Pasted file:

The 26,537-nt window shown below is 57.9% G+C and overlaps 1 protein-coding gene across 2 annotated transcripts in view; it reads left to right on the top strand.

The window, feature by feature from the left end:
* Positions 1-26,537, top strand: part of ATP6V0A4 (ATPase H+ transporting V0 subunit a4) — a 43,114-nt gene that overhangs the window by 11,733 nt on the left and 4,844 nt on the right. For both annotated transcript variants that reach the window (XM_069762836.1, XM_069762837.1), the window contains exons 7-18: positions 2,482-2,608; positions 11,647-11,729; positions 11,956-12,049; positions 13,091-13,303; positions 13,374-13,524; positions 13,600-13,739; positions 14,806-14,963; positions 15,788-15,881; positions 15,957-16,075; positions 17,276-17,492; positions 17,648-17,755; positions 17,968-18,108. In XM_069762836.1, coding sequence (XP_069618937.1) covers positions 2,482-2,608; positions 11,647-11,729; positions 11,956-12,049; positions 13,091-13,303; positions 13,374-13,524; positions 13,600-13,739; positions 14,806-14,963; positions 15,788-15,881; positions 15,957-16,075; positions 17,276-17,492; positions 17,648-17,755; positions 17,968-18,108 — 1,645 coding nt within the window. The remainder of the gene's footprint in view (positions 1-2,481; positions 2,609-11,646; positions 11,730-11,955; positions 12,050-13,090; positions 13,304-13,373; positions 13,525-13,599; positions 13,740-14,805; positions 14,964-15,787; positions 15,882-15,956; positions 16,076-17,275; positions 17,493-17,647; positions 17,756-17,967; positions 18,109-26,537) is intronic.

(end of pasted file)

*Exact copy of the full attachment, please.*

The 26,537-nt window shown below is 57.9% G+C and overlaps 1 protein-coding gene across 2 annotated transcripts in view; it reads left to right on the top strand.

The window, feature by feature from the left end:
* Positions 1-26,537, top strand: part of ATP6V0A4 (ATPase H+ transporting V0 subunit a4) — a 43,114-nt gene that overhangs the window by 11,733 nt on the left and 4,844 nt on the right. For both annotated transcript variants that reach the window (XM_069762836.1, XM_069762837.1), the window contains exons 7-18: positions 2,482-2,608; positions 11,647-11,729; positions 11,956-12,049; positions 13,091-13,303; positions 13,374-13,524; positions 13,600-13,739; positions 14,806-14,963; positions 15,788-15,881; positions 15,957-16,075; positions 17,276-17,492; positions 17,648-17,755; positions 17,968-18,108. In XM_069762836.1, coding sequence (XP_069618937.1) covers positions 2,482-2,608; positions 11,647-11,729; positions 11,956-12,049; positions 13,091-13,303; positions 13,374-13,524; positions 13,600-13,739; positions 14,806-14,963; positions 15,788-15,881; positions 15,957-16,075; positions 17,276-17,492; positions 17,648-17,755; positions 17,968-18,108 — 1,645 coding nt within the window. The remainder of the gene's footprint in view (positions 1-2,481; positions 2,609-11,646; positions 11,730-11,955; positions 12,050-13,090; positions 13,304-13,373; positions 13,525-13,599; positions 13,740-14,805; positions 14,964-15,787; positions 15,882-15,956; positions 16,076-17,275; positions 17,493-17,647; positions 17,756-17,967; positions 18,109-26,537) is intronic.